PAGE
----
ABSTRACT: Telomere length has a biological link to cancer, with excessive telomere shortening leading to genetic instability and resultant malignant transformation. Telomere length is heritable and genetic variants determining telomere length have been identified. Telomere biology has been implicated in the development of hematological malignancies (HMs), therefore, closer examination of telomere length in HMs may provide further insight into genetic etiology of disease development and support for telomere length as a prognostic factor in HMs. We retrospectively examined mean relative telomere length in the Tasmanian Familial Hematological Malignancies Study using a quantitative PCR method on genomic DNA from peripheral blood samples. Fiftyfive familial HM cases, 191 unaffected relatives of familial HM cases and 75 nonfamilial HM cases were compared with 758 population controls. Variance components modeling was employed to identify factors influencing variation in telomere length. Overall, HM cases had shorter mean relative telomere length (P=2.9×10 6) and this was observed across both familial and nonfamilial HM cases (P=2.2x10 4 and 2.2x10 5 , respectively) as well as additional subgroupings of HM cases according to broad subtypes. Mean relative telomere length was also significantly heritable (62.6%; P= 4.7x10 5) in the HM families in the present study. We present new evidence of significantly shorter mean relative telomere length in both familial and nonfamilial HM cases from the same population adding further support to the potential use of telomere length as a prognostic factor in HMs. Whether telomere shortening is the cause of or the result of HMs is yet to be determined, but as telomere length was found to be highly heritable in our HM families this suggests that genetics driving the variation in telomere length is related to HM disease risk.Oncology Reports 10/2014; · 2.30 Impact Factor  SourceAvailable from: JeanCharles Lambert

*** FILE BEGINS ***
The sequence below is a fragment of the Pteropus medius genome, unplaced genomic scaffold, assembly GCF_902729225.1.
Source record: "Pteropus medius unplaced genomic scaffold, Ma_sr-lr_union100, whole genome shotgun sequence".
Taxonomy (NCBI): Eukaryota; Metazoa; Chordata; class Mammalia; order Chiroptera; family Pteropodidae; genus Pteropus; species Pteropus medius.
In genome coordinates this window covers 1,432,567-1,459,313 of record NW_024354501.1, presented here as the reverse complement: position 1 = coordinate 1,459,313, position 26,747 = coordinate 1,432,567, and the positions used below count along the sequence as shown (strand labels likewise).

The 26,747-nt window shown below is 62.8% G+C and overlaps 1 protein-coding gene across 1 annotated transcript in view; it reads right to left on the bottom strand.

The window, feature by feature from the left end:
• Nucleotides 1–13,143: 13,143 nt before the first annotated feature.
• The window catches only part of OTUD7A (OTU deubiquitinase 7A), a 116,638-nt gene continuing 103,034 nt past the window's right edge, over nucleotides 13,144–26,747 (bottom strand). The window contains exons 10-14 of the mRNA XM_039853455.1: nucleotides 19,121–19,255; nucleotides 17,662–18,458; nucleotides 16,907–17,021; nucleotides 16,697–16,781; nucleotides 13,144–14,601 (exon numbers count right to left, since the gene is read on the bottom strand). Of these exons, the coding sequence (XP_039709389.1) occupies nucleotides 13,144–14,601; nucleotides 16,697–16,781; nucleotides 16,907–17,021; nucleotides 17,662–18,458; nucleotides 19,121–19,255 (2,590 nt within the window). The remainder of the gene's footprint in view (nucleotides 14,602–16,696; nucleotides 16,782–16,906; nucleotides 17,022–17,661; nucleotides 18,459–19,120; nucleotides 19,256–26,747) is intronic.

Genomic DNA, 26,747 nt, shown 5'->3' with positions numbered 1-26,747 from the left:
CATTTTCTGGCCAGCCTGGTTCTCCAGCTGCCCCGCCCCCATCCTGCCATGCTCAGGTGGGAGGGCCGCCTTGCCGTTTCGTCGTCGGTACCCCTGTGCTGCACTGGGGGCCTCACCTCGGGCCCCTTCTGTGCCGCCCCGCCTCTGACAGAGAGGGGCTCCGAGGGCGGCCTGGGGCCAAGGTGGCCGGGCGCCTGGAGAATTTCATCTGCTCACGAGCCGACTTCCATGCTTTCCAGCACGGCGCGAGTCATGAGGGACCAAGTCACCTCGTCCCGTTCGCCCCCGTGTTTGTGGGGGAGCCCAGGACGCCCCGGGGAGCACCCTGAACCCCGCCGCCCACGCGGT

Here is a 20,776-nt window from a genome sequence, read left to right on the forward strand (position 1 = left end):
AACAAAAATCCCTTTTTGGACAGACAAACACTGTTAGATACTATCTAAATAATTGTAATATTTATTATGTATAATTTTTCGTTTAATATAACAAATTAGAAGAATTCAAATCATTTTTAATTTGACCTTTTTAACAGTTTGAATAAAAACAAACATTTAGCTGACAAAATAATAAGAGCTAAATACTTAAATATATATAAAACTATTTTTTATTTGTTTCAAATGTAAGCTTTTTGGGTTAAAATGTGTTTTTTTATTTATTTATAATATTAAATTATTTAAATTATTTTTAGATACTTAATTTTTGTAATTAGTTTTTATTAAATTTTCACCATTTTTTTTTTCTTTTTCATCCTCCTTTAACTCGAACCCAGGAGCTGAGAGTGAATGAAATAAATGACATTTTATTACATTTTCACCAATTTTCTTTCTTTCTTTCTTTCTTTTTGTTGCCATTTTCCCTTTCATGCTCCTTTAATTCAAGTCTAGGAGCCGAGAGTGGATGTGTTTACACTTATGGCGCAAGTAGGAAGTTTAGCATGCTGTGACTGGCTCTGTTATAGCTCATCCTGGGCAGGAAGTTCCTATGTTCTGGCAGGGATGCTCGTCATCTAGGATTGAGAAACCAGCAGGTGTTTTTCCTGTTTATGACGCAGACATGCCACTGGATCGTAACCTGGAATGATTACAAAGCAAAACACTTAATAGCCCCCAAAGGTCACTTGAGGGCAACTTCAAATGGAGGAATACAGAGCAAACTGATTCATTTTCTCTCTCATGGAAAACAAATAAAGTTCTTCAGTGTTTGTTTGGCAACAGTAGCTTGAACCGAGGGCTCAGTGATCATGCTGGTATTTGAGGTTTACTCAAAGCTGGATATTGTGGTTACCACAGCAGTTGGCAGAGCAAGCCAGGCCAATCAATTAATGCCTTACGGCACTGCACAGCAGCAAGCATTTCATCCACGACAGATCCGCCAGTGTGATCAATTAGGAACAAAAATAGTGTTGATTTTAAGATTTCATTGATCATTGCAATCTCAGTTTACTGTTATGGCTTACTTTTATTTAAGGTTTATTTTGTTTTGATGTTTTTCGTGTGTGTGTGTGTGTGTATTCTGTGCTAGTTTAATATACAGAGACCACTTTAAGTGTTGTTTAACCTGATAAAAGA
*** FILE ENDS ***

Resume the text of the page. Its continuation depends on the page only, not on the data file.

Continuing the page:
Article: Genomewide association study of kidney function decline in individuals of European descent.
Mathias Gorski, Adrienne Tin, Maija Garnaas, Gearoid M McMahon, Audrey Y Chu, Bamidele O Tayo, Cristian Pattaro, Alexander Teumer, Daniel I Chasman, John Chalmers, [......], Olli Raitakari, Andrew Johnson, Afshin Parsa, Murielle Bochud, Iris M Heid, Wolfram Goessling, Anna Köttgen, W H Linda Kao, Caroline S Fox, Carsten A Böger[Show abstract] [Hide abstract]
ABSTRACT: Genomewide association studies (GWASs) have identified multiple loci associated with crosssectional eGFR, but a systematic genetic analysis of kidney function decline over time is missing. Here we conducted a GWAS metaanalysis among 63,558 participants of European descent, initially from 16 cohorts with serial kidney function measurements within the CKDGen Consortium, followed by independent replication among additional participants from 13 cohorts. In stage 1 GWAS metaanalysis, singlenucleotide polymorphisms (SNPs) at MEOX2, GALNT11, IL1RAP, NPPA, HPCAL1, and CDH23 showed the strongest associations for at least one trait, in addition to the known UMOD locus, which showed genomewide significance with an annual change in eGFR. In stage 2 metaanalysis, the significant association at UMOD was replicated. Associations at GALNT11 with Rapid Decline (annual eGFR decline of 3 ml/min per 1.73 m(2) or more), and CDH23 with eGFR change among those with CKD showed significant suggestive evidence of replication. Combined stage 1 and 2 metaanalyses showed significance for UMOD, GALNT11, and CDH23. Morpholino knockdowns of galnt11 and cdh23 in zebrafish embryos each had signs of severe edema 72 h after gentamicin treatment compared with controls, but no gross morphological renal abnormalities before gentamicin administration. Thus, our results suggest a role in the deterioration of kidney function for the loci GALNT11 and CDH23, and show that the UMOD locus is significantly associated with kidney function decline.Kidney International advance online publication, 10 December 2014; doi:10.1038/ki.2014.361.Kidney international. 12/2014;